Should you have any concerns relating to the safety and welfare of a child at the school, you should immediately contact our safeguarding team at [email protected] or through the main school phone number and request to speak with someone in the safeguarding team.
On the rare occasion that our core safeguarding team is unavailable, please report your concerns to the Principal or Vice Principal. You can also contact the Local Authority Designated Officer (LADO) [email protected]
Should you have any concerns in terms of safeguarding relating to the behaviour of a member of staff, you should immediately contact the Principal. Should you feel that your concerns have not been dealt with appropriately by the school or Chair of Governors, you should contact the Designated Officer for Allegations (DOFA), [email protected]
If you have any concerns regarding the safety of the school site, please contact the school through the main school telephone number.
The councilors and school staff team are committed to keeping our children safe and we regularly review our school policies and procedures to ensure that everything is being done to fulfil our duty of care. All staff are familiar with the government’s guidance for schools – Keeping Children Safe in Education
The Safeguarding Policy can be found along with all other academy policies on the Policies page under the Key Information menu.
We are an equal opportunities employer. At least one member of every interview panel has had Safer Recruitment training. All offers of employment are subject to a disclosure and barring check (DBS), medical clearance and satisfactory references.
At Tewkesbury we aim to equip our students with the knowledge, understanding and skills to use information and communication technology creatively and purposefully. A key aspect of this lies in being digitally literate. Online technologies play a huge role and so providing a broad and balanced e-safety education is vital to ensuring our students can navigate the online world safely and positively.
Prevent is about safeguarding people and communities from the threat of terrorism. Prevent is one of the four elements of CONTEST, the Government’s counter-terrorism strategy. It aims to stop people becoming terrorists or supporting terrorism.
Incidents of extremism and radicalisation are rare and as such when they do occur, make the news. As with all safeguarding issues, it is important to be vigilant, and not complacent, but also not to panic.
Prevent defines extremism as: “Vocal or active opposition to fundamental British values, including democracy, the rule of law, individual liberty and mutual respect and tolerance of different faiths and beliefs. We also include in our definition of extremism calls for the death of members of our armed forces.”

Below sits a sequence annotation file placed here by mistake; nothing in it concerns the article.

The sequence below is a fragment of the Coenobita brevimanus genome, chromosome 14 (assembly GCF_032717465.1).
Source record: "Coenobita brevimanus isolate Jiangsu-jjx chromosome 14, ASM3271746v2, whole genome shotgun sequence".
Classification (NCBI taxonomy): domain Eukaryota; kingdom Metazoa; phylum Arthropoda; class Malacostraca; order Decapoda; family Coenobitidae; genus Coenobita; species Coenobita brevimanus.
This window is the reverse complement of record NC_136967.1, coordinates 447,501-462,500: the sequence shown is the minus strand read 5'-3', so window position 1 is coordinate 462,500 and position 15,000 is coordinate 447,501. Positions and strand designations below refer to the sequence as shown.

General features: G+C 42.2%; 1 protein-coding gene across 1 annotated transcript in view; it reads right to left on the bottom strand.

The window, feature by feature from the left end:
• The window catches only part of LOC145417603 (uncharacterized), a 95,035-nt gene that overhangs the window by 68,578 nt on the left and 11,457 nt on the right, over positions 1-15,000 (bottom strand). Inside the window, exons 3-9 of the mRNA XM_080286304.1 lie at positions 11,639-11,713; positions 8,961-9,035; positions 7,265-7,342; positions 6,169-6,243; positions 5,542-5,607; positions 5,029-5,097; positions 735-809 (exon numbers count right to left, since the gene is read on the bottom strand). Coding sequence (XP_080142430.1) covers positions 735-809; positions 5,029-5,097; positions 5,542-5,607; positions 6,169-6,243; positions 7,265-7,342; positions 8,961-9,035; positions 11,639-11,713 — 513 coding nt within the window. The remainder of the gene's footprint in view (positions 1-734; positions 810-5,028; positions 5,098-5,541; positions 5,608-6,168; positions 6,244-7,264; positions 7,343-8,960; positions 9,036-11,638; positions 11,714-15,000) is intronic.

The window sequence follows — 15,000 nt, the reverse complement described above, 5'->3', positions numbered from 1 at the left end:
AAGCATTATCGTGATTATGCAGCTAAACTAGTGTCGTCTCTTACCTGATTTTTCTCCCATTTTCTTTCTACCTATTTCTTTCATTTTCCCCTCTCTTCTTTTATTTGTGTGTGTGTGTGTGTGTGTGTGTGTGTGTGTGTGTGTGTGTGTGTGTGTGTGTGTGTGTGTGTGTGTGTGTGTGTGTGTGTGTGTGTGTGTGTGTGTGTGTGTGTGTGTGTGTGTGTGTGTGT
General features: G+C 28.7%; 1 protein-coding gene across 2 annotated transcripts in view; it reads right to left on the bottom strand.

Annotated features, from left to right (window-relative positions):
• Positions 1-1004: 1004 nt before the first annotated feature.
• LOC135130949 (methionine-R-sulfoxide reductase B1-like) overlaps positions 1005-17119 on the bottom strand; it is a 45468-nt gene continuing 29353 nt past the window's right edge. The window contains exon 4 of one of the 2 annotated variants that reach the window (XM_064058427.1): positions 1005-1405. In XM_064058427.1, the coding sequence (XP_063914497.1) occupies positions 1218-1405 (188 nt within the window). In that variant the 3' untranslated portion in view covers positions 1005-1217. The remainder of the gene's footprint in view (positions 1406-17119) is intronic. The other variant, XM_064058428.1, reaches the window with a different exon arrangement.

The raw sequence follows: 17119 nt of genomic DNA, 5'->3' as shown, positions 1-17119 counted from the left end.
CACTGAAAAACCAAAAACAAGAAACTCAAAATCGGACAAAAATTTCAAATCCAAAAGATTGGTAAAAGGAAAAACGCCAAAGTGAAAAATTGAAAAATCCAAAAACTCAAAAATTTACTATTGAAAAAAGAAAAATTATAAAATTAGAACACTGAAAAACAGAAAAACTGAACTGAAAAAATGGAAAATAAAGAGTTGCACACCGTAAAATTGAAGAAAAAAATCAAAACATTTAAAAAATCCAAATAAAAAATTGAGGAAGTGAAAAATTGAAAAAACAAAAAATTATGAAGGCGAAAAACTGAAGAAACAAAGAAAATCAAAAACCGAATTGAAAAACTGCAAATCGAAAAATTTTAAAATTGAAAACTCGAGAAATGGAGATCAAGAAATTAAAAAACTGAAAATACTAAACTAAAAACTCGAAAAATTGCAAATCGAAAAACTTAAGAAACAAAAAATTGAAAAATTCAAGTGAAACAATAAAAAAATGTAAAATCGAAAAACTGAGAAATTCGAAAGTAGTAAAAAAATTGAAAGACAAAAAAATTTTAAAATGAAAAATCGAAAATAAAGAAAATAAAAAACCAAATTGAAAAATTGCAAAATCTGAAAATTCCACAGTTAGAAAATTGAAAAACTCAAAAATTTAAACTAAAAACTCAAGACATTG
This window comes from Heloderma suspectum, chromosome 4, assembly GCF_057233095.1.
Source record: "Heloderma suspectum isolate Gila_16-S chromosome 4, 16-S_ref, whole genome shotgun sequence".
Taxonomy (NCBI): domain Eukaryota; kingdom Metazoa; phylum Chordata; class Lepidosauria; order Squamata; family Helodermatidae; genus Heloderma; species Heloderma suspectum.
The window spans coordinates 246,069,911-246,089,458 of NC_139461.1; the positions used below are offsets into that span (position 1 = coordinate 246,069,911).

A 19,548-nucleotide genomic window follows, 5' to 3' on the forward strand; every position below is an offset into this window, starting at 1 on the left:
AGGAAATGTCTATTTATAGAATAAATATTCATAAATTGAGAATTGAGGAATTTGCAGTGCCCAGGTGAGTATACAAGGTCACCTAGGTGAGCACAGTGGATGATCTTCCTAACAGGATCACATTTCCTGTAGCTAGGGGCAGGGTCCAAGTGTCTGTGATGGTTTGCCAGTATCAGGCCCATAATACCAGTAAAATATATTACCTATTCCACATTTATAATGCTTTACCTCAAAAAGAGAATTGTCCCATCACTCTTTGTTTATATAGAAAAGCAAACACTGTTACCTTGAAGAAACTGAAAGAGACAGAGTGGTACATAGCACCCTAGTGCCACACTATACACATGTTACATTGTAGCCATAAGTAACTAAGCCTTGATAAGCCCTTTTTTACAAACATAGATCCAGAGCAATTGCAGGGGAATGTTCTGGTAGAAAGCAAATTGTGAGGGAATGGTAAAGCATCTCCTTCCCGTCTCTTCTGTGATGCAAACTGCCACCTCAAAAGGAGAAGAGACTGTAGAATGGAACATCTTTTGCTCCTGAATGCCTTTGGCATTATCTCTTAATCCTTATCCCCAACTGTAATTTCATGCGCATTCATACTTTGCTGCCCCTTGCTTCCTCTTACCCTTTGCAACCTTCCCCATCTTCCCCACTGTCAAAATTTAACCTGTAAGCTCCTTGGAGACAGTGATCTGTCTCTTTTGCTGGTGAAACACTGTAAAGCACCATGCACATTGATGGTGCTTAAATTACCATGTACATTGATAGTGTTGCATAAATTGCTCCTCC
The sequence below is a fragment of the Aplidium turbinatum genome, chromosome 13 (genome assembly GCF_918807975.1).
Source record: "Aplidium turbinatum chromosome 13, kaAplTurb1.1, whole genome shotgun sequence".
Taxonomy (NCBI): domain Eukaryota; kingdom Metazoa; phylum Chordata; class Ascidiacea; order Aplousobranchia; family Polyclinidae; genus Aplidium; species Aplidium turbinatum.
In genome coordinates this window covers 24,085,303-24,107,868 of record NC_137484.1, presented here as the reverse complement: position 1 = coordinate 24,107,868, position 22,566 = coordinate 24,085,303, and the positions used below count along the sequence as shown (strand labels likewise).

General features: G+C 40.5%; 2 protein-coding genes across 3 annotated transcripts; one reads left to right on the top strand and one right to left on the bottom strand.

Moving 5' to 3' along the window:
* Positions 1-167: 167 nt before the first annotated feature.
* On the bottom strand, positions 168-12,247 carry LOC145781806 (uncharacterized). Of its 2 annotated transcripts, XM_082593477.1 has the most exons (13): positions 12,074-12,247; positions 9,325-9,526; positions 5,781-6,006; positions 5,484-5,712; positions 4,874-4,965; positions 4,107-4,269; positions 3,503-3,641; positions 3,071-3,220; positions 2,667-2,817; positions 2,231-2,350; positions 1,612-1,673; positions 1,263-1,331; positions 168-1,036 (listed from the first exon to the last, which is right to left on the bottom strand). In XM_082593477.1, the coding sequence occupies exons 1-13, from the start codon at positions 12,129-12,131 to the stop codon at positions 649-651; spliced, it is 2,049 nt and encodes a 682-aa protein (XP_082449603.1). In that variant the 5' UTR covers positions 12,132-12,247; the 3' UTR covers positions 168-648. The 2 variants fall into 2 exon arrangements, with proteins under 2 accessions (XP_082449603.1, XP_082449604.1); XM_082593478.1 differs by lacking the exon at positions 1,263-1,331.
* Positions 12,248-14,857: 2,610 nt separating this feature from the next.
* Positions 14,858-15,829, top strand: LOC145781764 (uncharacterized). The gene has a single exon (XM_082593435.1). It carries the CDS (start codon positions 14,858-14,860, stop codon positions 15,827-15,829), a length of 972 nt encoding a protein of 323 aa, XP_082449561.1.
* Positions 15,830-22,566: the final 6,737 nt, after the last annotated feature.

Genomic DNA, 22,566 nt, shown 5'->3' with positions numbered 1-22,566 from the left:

Radicalisation is defined by the UK Government within this context as “the process by which a person comes to support terrorism and extremist ideologies associated with terrorist groups”.
We live in a wonderfully diverse world, with both differences and similarities to celebrate. Exploring religious and different social beliefs, in a peaceful and non-violent way, is part of growing up and should not be confused with something more sinister. The best way to PREVENT extremism and radicalisation is by open discussion and increased understanding of each other.
Child Sexual Exploitation (CSE) is a form of child sexual abuse. Sexual abuse may involve physical contact and or noncontact activities, such as involving children in the production of sexual images, forcing children to look at sexual images or watch sexual activities, encouraging children to behave in sexually inappropriate ways or grooming a child in preparation for abuse including via the internet.
CSE can occur over time or be a one-off occurrence and may happen without the child’s immediate knowledge, for example through others sharing videos or images of them on social media. CSE can affect any child who has been coerced into engaging in sexual activities. This includes 16- and 17-year-olds who can legally consent to have sex. Some children may not realise they are being exploited. For example, they may believe they are in a genuine romantic relationship.
While all staff should speak to the designated safeguarding lead (or deputy) with regard to any concerns about female genital mutilation (FGM), there is a specific legal duty on teachers. If a teacher, in the course of their work in the profession, discovers an act of FGM appears to have been carried out on a girl under the age of 18, the teacher must report this to the police.